He is not giving me the impression that he's ready to lead the city. Avalos' strength may be limited to being a district supervisor and there is nothing wrong with that. Really getting the sense he's not ready for prime time.

Posted by MPetrelis on Sep. 06, 2011 @ 9:21 pm

"We can do anything we have the imagination to envision. We just have to develop the political will to follow our visions through to completion. It’s time to reject the “realism” that has led our city to kowtow to corporations (like the recent tax break for Twitter), at the same time it creates a new fee for the Arboretum in Golden Gate Park. There is a much deeper realism that tells us that the way we are living and doing politics right now is not sustainable. Let’s make San Francisco the most humane and sustainable city in this country! Let’s create the First Green City in the U.S.A!" ~Terry Joan Baum,

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Posted by Clicking Here on Aug. 05, 2012 @ 6:07 pm

Thanks to Rebecca Bowe for this well written and detailed article about John Avalos.

As the article makes clear, Avalos' major constituency is the nonprofit political complex and certain unions. Avalos regards this constituency as "the community."

Granted, the nonprofits and unions are part of the community. But failing to see all in the city that lies beyond these boundaries is an example of tunnel vision.

Avalos is a sincere movement-builder, and his supporters are devoted to him. But his base is too narrow to govern the city from.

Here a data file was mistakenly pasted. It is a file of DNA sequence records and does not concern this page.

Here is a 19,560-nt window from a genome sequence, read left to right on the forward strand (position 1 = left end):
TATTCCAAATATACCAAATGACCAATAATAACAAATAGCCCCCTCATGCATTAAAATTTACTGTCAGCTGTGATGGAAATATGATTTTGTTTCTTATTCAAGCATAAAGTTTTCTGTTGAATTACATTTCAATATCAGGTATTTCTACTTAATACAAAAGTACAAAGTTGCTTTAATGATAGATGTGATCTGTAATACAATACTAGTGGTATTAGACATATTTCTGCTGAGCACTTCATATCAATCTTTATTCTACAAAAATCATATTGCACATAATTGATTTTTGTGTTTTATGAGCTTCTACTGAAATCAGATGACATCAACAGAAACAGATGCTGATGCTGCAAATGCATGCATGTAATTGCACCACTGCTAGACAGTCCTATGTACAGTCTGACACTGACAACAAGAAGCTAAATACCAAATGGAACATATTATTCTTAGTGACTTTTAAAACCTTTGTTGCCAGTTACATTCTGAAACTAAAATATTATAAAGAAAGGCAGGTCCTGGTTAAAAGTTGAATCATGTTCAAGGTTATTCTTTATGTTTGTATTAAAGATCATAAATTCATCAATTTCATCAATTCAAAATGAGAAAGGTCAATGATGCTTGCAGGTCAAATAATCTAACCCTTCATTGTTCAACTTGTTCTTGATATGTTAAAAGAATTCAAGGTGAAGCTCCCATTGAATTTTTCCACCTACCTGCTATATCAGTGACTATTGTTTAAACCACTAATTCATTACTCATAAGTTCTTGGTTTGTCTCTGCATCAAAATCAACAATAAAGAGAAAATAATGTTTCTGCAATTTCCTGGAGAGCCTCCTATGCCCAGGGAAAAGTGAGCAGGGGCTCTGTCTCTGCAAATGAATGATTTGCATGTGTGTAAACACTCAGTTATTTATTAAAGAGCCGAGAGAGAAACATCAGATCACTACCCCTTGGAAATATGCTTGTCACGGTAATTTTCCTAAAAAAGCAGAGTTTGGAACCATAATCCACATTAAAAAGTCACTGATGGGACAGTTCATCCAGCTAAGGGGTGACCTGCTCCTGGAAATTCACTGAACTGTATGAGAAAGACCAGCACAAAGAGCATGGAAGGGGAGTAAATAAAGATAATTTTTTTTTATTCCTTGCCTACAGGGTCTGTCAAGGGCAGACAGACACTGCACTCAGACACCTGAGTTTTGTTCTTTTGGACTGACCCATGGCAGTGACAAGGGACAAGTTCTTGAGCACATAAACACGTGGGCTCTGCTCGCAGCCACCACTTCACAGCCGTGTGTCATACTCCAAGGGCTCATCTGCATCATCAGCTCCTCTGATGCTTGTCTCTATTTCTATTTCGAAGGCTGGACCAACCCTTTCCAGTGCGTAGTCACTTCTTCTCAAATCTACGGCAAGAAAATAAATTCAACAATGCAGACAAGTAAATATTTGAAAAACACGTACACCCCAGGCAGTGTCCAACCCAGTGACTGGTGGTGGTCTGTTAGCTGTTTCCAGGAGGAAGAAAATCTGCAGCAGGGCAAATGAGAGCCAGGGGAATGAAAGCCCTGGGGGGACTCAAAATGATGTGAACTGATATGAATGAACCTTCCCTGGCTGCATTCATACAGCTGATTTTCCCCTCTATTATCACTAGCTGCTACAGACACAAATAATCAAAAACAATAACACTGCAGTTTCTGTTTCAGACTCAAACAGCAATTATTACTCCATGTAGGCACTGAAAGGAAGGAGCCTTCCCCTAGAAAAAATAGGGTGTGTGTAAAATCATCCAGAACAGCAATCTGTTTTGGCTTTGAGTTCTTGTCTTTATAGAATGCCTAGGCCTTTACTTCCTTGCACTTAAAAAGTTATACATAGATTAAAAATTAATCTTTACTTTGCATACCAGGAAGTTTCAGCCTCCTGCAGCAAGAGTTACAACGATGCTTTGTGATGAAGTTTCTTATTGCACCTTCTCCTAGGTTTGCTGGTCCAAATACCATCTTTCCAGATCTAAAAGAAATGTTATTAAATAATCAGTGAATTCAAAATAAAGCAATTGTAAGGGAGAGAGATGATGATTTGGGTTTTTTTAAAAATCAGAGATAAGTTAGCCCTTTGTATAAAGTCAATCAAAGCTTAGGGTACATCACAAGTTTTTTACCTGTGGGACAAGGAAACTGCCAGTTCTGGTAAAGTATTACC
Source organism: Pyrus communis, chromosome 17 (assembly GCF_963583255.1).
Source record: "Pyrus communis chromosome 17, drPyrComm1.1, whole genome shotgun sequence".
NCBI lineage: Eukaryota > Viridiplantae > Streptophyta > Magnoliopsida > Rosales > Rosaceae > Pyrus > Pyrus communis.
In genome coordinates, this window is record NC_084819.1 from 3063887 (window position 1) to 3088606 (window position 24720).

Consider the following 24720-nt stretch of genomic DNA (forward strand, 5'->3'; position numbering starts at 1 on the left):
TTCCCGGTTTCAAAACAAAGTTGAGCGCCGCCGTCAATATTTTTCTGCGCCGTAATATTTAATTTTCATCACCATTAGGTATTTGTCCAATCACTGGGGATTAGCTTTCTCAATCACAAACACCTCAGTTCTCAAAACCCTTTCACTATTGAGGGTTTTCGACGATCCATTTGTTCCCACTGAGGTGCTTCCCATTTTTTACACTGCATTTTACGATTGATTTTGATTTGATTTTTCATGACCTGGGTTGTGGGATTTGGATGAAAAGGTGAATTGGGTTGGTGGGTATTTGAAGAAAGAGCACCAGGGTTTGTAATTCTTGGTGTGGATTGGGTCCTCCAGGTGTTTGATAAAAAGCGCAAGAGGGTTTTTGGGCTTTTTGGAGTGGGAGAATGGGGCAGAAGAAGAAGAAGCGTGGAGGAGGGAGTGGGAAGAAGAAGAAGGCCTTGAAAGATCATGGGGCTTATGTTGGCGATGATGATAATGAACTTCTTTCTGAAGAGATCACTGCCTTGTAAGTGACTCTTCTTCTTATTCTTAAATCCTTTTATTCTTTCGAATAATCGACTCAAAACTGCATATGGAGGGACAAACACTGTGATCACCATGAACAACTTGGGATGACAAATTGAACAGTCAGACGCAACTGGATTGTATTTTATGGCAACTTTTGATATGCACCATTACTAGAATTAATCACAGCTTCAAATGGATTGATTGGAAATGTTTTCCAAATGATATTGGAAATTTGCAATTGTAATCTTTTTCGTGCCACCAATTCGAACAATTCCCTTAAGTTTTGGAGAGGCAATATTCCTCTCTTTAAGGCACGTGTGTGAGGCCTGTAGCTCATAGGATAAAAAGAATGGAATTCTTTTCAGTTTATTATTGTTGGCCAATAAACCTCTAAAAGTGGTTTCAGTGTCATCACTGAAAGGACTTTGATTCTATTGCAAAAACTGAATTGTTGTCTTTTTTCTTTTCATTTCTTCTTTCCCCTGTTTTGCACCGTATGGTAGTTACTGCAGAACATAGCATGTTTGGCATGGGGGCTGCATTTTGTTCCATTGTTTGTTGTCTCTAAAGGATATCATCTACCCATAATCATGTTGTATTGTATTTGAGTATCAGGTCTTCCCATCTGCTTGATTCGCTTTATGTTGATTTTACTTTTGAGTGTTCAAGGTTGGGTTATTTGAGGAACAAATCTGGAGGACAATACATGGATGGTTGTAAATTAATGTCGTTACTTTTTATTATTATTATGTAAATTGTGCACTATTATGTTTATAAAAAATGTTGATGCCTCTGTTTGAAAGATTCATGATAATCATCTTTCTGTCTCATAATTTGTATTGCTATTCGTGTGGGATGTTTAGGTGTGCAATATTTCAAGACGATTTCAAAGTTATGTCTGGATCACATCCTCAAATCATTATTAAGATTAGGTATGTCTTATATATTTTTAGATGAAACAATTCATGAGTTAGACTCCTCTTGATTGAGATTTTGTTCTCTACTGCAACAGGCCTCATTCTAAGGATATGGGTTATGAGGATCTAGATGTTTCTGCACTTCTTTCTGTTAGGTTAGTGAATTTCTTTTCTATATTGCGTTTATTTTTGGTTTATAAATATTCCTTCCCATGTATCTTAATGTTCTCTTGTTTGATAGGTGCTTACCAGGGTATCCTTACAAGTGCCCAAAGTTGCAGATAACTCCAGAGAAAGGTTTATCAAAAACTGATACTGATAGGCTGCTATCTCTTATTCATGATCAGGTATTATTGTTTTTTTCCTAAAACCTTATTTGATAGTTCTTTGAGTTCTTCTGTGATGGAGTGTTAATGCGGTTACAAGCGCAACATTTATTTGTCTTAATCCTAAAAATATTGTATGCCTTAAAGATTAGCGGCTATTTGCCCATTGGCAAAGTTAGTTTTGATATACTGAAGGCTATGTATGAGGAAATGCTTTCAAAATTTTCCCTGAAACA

That's why many San Franciscans admire him as a person, but only a small minority will reward him with their votes.

Posted by Arthur Evans on Sep. 06, 2011 @ 9:57 pm

Who the fuck are you supporting, you had a front page piece on Yee, then Hererea was GOD for a while and now it's Avalos, what direction are you heading in?

Posted by Guest on Sep. 06, 2011 @ 10:13 pm

(except for his rant about some flag) that Avalos is too polarized for a city-wide position. But since he can't win anyway (polling under 5%) it's moot.

The real question is whether all of Lee's rivials can stop fighting each other for long enough to pose any plausible threat to Lee's huge lead in the polls.

With IRV it might just be possible to ovetake Lee, but only with an unprecendented amount of goodwill and co-operation between his rivals. And we are seeing very little evidence of that, despite SFBG's crooning over, seemingly, everyone. (Or is that their strategy?)

Posted by Bob on Sep. 07, 2011 @ 8:09 am

Besides, Herrera doesn't support Rent Control. He is a proponent of the ParkMerced Deal. How can Gullicksen support Dennis Herrera WHILE shaming David Chiu for supporting the same deal? LOGIC.